Testicular cancers, 90% to 95% of which consist of germ cells required for sperm production, have 2 different types as seminoma and non-seminoma. So what is a seminoma? Seminoma tumors develop slowly and usually appear between the ages of 25-45. Non-seminoma tumors develop rapidly and are usually seen in late adolescence and early 30s. In some cases, testicular cancer may appear as a combination of non-seminoma cells. Such tumors are also called mixed tumors.
Testicular cancer stages play an important role in determining the appropriate treatment method for cancer.
Stage 0: This stage originates from the germ cells and the cancerous cells have not spread to the tissues. In this stage, which generally does not cause symptoms in the person, cancer is usually detected by chance.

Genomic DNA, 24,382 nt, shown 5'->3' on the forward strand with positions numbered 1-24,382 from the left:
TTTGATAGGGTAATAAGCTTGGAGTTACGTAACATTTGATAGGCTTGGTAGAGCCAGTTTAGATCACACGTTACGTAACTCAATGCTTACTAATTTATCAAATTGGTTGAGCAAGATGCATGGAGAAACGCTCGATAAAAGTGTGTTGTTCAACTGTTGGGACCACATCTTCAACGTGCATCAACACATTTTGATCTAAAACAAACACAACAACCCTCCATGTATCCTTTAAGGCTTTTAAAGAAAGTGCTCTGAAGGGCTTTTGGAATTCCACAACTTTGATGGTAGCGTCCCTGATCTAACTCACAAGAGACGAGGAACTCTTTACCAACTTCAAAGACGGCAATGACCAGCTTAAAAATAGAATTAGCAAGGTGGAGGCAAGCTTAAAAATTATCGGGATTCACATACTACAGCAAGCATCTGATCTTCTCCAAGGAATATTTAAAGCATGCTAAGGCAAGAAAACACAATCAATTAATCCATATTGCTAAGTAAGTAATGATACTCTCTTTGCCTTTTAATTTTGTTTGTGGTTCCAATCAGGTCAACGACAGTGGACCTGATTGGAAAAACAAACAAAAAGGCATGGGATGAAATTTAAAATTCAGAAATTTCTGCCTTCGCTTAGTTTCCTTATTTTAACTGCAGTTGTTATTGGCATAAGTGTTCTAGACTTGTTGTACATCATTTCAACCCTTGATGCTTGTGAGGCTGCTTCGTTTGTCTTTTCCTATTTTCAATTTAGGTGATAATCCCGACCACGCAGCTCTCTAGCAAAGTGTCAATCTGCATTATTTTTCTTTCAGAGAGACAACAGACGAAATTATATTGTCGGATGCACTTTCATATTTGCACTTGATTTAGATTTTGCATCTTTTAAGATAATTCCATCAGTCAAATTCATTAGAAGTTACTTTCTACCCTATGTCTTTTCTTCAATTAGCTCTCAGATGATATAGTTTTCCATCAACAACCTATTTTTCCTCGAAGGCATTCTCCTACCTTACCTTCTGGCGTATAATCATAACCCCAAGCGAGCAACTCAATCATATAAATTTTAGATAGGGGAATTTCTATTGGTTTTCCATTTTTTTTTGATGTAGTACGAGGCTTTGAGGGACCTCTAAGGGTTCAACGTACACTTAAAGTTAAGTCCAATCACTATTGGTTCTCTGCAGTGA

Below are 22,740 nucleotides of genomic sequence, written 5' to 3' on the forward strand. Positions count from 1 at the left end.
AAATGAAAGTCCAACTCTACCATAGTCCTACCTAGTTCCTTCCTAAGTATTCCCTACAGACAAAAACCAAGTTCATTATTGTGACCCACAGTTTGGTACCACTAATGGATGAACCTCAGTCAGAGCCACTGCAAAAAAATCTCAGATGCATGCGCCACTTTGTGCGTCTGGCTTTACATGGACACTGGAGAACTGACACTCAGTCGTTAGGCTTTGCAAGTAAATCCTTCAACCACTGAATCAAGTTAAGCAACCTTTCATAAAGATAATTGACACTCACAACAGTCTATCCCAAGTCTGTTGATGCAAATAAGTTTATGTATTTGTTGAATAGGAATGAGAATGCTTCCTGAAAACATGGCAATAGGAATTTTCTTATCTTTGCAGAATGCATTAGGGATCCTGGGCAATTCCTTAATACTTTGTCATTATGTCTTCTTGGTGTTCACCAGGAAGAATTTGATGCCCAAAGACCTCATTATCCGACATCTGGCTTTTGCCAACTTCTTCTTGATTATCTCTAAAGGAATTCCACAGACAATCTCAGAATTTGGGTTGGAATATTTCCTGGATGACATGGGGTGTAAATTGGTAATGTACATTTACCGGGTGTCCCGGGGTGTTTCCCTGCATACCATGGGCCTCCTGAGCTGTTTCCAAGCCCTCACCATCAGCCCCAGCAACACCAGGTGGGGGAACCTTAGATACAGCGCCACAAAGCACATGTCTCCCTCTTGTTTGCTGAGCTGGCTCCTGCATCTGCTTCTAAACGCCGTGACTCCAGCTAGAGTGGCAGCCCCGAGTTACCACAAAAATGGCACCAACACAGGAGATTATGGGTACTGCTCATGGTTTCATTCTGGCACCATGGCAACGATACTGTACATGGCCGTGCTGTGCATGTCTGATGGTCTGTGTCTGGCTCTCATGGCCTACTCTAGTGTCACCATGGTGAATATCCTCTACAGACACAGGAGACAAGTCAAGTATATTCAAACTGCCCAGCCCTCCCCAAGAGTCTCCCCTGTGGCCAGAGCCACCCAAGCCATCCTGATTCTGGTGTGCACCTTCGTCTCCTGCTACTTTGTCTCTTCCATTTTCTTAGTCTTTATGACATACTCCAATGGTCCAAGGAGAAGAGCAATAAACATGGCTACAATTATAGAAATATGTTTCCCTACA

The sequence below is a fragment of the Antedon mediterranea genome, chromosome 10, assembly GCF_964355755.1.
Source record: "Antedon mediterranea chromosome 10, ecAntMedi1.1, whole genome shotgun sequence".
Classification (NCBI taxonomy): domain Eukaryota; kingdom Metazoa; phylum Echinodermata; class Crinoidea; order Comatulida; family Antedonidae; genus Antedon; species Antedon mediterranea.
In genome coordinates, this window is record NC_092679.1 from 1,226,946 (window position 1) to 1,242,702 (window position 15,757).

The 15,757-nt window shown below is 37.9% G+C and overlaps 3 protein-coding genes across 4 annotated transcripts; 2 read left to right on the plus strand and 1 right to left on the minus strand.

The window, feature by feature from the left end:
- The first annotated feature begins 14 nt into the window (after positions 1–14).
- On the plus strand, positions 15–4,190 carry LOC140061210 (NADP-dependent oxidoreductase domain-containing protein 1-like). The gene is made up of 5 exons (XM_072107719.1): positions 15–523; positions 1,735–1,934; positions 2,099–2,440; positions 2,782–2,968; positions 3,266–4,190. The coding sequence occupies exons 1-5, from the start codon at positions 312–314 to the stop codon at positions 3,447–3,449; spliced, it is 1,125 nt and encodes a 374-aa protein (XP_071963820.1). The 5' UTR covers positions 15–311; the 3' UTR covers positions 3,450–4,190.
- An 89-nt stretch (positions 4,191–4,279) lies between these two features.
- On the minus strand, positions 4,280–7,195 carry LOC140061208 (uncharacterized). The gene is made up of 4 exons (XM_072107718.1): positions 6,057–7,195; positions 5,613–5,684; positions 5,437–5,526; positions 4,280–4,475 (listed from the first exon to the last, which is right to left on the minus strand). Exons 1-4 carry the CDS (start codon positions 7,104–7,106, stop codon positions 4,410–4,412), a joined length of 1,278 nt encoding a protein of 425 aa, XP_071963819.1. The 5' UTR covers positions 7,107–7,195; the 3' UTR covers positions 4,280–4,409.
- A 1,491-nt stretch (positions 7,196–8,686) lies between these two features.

Stage I: At this stage, cancerous cells are only in the testis. Diagnosing cells that have not spread to any tissue or organ at this stage may facilitate treatment.
Stage II: Cancerous cells spread to the lower abdominal region at this stage.
Stage III: In this stage, which is also called the advanced stage, the cells have spread. It passes to the surrounding tissues and organs, especially to the lymph nodes.
Testicular cancer symptoms are generally in the form of a hard lump in the testicle or a swollen testicle. Other symptoms seen are as follows:
- Fluid accumulation in the scrotum
- Experiencing a pulling or discomfort sensation in the scrotum
- Experiencing pain in the lower abdomen and groin area
- Testicle larger than normal
- Back pain
- Swelling / blood clot in one or both legs
- Shortness of breath
- Weight loss
- Testicular infection
- Breast enlargement and tenderness